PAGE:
In October of last year I wrote a blog about the case of Salt Ship Design AS v Prysmian Powerlink SRL  EWHC 2633 and the insight it offered into the operation of the Trade Secrets (Enforcement etc.) Regulations 2018 [TSR].
Mr Justice Jacobs notes that, “[F]ollowing judgment on the liability issues in this case a large number of issues arose for determination at a hearing of “consequential” matters arising from the judgment…[T]his (latest) judgment concerns an application by the Claimant (“Salt”) for a publicity order pursuant to the Trade Secrets (Enforcement, etc) Regulations 2018, SI 2018/597.”
Jacobs was of the view that paragraph (3) (a) – (c) of Regulation 18 should be at the forefront of the court’s analysis, which provides:
(3) In deciding whether to order a measure under paragraph (1) and when assessing whether such measure is proportionate, the court must take into account where appropriate—
(a)the value of the trade secret,
(b)the conduct of the infringer in acquiring, using or disclosing the trade secret,
(c)the impact of the unlawful use or disclosure of the trade secret,
Rejecting the need for a more stringent test of “necessity” before the court exercised its discretion , Jacobs considered it “appropriate” that the court should grant the publicity order sought by Salt. However, he found it would not be appropriate to require Prysmian to put a Notice on the home page of their website, rather the principal web page publicising the Leonardo da Vinci. Accepting case-law makes clear that a publicity order is not intended to be punitive Jacobs recognised that to ensure such a measure remained proportionate required wording advising web users that the court has not granted any relief which prevents Prysmian from trading the Leonardo da Vinci. Jacobs therefore determined:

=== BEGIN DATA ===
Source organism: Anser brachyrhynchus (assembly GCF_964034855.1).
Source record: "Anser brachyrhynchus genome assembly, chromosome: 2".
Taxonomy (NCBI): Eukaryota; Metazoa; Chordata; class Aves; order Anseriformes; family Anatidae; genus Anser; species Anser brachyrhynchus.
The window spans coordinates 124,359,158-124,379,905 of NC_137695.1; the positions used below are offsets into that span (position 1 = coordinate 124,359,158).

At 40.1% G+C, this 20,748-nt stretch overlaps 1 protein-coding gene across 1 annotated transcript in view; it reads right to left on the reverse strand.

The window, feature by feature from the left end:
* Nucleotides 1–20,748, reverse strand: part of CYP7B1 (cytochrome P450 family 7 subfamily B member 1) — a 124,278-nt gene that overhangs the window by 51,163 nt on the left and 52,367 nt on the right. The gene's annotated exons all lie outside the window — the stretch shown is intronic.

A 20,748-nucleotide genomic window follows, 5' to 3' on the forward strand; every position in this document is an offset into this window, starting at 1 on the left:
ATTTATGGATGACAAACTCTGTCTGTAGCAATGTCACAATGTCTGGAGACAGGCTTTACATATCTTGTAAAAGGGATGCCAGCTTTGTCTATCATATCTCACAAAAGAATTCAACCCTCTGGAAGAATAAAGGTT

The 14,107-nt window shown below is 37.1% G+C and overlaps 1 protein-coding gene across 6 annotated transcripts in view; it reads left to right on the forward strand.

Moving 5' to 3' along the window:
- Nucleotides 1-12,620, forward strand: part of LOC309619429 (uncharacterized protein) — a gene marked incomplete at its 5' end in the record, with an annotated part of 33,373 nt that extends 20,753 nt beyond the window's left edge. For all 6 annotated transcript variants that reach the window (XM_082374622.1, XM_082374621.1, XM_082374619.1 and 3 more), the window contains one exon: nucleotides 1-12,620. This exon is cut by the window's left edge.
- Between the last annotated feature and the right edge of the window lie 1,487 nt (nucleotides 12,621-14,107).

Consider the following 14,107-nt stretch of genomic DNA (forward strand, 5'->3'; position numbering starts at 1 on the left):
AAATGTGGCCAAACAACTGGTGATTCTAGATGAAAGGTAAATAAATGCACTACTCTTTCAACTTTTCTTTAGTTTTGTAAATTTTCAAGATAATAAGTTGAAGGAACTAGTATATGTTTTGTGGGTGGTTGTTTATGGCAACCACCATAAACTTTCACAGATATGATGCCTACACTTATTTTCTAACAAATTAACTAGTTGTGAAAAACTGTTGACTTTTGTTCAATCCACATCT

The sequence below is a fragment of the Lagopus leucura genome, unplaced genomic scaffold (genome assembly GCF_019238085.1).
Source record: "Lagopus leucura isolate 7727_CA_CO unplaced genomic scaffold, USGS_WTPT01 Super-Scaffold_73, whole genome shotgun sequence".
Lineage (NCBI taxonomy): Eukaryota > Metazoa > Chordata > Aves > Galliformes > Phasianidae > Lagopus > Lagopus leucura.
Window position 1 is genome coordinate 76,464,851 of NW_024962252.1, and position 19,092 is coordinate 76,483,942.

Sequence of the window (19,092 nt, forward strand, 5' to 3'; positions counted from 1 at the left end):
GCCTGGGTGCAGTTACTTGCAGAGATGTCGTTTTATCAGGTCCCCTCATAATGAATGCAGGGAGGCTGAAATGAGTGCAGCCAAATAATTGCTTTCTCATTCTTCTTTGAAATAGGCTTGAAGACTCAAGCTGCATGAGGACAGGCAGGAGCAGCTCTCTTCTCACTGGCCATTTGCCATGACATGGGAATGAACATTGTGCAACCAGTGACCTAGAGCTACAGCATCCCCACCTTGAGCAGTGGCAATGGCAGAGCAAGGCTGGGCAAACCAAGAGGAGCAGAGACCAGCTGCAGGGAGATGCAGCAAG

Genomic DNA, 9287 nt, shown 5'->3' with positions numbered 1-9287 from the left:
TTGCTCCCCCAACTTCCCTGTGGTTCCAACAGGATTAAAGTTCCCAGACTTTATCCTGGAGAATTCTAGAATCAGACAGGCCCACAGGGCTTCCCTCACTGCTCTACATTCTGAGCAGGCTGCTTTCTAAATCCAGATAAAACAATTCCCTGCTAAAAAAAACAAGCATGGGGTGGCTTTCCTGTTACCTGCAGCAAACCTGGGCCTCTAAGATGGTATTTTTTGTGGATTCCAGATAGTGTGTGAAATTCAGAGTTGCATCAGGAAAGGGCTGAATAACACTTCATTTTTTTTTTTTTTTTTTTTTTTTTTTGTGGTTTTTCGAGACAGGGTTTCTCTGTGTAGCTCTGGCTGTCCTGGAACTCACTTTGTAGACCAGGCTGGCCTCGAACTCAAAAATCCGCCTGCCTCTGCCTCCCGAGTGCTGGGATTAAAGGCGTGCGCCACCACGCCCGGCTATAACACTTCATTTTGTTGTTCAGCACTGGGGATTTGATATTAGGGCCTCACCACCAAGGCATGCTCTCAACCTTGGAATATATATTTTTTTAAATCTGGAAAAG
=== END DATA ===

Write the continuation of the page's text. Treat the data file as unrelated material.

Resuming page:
“The Defendant shall display the following notice to all persons accessing the following Leonardo da Vinci page on the Prysmian Group website (https://www.prysmiangroup.com/en/new-vessel-leonardo-da-vinci) from an internet protocol (IP) address identifying the United Kingdom, until 30 June 2022, such notice to be in no smaller than 12-point type:
“On 30 September 2021 the High Court of Justice of England and Wales ruled that Prysmian Powerlink SRL had misused Salt Ship Design AS’s confidential information in relation to the design of Prysmian Powerlink SRL’s Leonardo da Vinci cable laying vessel. A copy of the full judgment of the High Court is available on the following link [link given]. On * December 2021, the High Court of Justice of England and Wales made further rulings in the case. A copy of the further judgment is available on the following link [link given]. The court has not granted any order which prevents Prysmian from trading the Leonardo da Vinci.”“
This six month notice period being “appropriate” to the anticipated date of the official launching ceremony for the Leonardo da Vinci, although at the time of writing the Notice stills remains to be inserted into the web page.